I hereby call the bedrock understanding of Wendell Berry’s immensely articulate essay the deep background to all that we are doing/feeling/thinking/imagining here in Green Acres Village, as well as to all that I personally am doing and thinking and dreaming into being in my long life — as a philosopher, writer, and astrologer. To profoundly reconnect with the land — and, I would say, with the cosmos! — and with each other. Nothing less. And no small task. Above all, our reconnection — truly, our re-membrance, let us re-member ourselves, put ourselves back together again — is not accomplished by reducing identified issues to tiny components and then siloing them and ourselves to just deal with this cause or that. The entire living breathing universe in which we are immersed and nourished must be not just “taken into consideration” but honored, blessed, and thanked, with every heartbeat, every breath, every glance into the fathomless depths of another’s soul.
Thanks to my old Idaho activist friend, Bill Chisholm, for this one.
What we must do above all, I think, is try to see the problem in its full size and difficulty. If we are concerned about land abuse, then we must see that this is an economic problem. Every economy is, by definition, a land-using economy. If we are using our land wrong, then something is wrong with our economy. This is difficult. It becomes more difficult when we recognize that, in modern times, every one of us is a member of the economy of everybody else. Every one of us has given many proxies to the economy to use the land (and the air, the water, and other natural gifts) on our behalf. Adequately supervising those proxies is at present impossible; withdrawing them is for virtually all of us, as things now stand, unthinkable.
But if we are concerned about land abuse, we have begun a profound work of economic criticism. Study of the history of land use (and any local history will do) informs us that we have had for a long time an economy that thrives by undermining its own foundations. Industrialism, which is the name of our economy, and which is now virtually the only economy of the world, has been from its beginnings in a state of riot. It is based squarely upon the principle of violence toward everything on which it depends, and it has not mattered whether the form of industrialism was communist or capitalist or whatever; the violence toward nature, human communities, traditional agricultures, local economies has been constant. The bad news is coming in, literally, from all over the world. Can such an economy be fixed without being radically changed? I don’t think it can.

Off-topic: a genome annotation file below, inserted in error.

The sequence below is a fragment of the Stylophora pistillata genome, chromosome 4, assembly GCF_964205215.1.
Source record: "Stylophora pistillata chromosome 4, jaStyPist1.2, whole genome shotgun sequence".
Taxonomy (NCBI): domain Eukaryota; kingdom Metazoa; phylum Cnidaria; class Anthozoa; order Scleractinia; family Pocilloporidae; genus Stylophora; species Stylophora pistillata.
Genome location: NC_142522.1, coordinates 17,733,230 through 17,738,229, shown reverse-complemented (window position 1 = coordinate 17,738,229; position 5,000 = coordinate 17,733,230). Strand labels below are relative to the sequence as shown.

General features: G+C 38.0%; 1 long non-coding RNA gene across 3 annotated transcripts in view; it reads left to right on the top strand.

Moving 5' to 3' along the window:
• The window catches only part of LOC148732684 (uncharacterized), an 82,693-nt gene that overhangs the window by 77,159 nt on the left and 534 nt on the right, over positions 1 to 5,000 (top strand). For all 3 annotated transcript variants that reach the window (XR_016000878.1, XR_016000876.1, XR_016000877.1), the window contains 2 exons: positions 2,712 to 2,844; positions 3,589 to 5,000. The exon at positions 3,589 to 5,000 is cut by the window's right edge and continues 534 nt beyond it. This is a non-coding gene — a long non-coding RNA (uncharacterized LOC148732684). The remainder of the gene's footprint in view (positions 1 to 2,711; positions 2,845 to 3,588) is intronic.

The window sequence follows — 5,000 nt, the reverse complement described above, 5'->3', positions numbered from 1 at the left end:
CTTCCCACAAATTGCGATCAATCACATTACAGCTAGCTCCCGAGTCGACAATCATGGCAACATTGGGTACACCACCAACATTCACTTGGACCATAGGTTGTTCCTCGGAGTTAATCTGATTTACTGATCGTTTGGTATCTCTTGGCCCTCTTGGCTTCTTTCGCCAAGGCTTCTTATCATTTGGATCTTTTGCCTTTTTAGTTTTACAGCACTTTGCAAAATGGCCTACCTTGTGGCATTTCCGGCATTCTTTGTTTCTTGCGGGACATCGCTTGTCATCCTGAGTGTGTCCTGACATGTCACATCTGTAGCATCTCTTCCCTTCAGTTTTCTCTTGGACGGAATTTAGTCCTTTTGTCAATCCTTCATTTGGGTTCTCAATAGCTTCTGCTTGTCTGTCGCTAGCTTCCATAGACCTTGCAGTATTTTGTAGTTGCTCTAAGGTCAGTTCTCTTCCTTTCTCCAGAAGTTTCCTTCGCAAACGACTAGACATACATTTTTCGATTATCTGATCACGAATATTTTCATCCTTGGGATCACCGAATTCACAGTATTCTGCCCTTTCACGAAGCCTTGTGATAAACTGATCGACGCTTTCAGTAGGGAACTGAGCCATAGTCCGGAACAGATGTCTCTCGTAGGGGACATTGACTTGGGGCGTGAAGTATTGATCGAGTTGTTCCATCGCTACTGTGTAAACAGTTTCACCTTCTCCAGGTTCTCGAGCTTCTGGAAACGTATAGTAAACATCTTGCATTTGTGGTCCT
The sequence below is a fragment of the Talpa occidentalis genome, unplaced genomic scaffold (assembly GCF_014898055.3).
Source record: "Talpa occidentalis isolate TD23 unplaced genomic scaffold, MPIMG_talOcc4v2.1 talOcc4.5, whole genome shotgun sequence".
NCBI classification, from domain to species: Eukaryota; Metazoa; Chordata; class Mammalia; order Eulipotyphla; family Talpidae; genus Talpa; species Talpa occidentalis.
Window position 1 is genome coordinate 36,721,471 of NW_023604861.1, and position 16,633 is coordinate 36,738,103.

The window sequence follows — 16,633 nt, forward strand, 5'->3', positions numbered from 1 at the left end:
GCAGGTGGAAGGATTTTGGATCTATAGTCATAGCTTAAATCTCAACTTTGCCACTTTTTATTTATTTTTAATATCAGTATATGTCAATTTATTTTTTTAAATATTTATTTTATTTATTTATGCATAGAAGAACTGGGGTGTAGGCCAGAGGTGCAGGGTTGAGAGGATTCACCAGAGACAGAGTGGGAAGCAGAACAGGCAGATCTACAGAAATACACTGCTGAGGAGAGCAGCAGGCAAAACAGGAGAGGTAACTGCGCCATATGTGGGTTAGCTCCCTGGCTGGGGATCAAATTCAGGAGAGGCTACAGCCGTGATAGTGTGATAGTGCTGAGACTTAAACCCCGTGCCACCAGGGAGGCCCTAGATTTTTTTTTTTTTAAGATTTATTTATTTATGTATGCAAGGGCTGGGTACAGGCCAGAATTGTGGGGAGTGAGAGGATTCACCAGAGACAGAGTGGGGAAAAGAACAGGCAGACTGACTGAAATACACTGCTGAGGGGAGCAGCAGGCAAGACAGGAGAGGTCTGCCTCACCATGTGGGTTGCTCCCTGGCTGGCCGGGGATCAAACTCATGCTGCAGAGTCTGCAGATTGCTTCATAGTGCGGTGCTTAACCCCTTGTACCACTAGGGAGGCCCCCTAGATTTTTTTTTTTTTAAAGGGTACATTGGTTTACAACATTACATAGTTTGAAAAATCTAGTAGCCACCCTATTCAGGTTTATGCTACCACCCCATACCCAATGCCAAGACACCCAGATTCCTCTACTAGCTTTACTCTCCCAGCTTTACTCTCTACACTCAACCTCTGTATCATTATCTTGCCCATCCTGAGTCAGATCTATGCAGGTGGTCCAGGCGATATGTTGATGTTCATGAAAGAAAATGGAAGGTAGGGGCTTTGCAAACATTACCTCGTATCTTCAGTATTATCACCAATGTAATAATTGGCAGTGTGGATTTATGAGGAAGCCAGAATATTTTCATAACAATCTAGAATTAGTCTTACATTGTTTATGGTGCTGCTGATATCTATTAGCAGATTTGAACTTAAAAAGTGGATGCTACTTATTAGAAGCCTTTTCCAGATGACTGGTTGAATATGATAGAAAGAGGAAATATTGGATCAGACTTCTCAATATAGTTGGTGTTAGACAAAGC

The Captains of Industry have always counseled the rest of us “to be realistic.” Let us, therefore, be realistic. Is it realistic to assume that the present economy would be just fine if only it would stop poisoning the air and water, or if only it would stop soil erosion, or if only it would stop degrading watersheds and forest ecosystems, or if only it would stop seducing children, or if only it would quit buying politicians, or if only it would give women and favored minorities an equitable share of the loot? Realism, I think, is a very limited program, but it informs us at least that we should not look for bird eggs in a cuckoo clock.
Or we can show the hopelessness of single-issue causes and single-issue movements by following a line of thought such as this: We need a continuous supply of uncontaminated water. Therefore, we need (among other things) soil-and-water-conserving ways of agriculture and forestry that are not dependent on monoculture, toxic chemicals, or the indifference and violence that always accompany big-scale industrial enterprises on the land. Therefore, we need diversified, small-scale land economies that are dependent on people. Therefore, we need people with the knowledge, skills, motives, and attitudes required by diversified, small-scale land economies. And all this is clear and comfortable enough, until we recognize the question we have come to: Where are the people?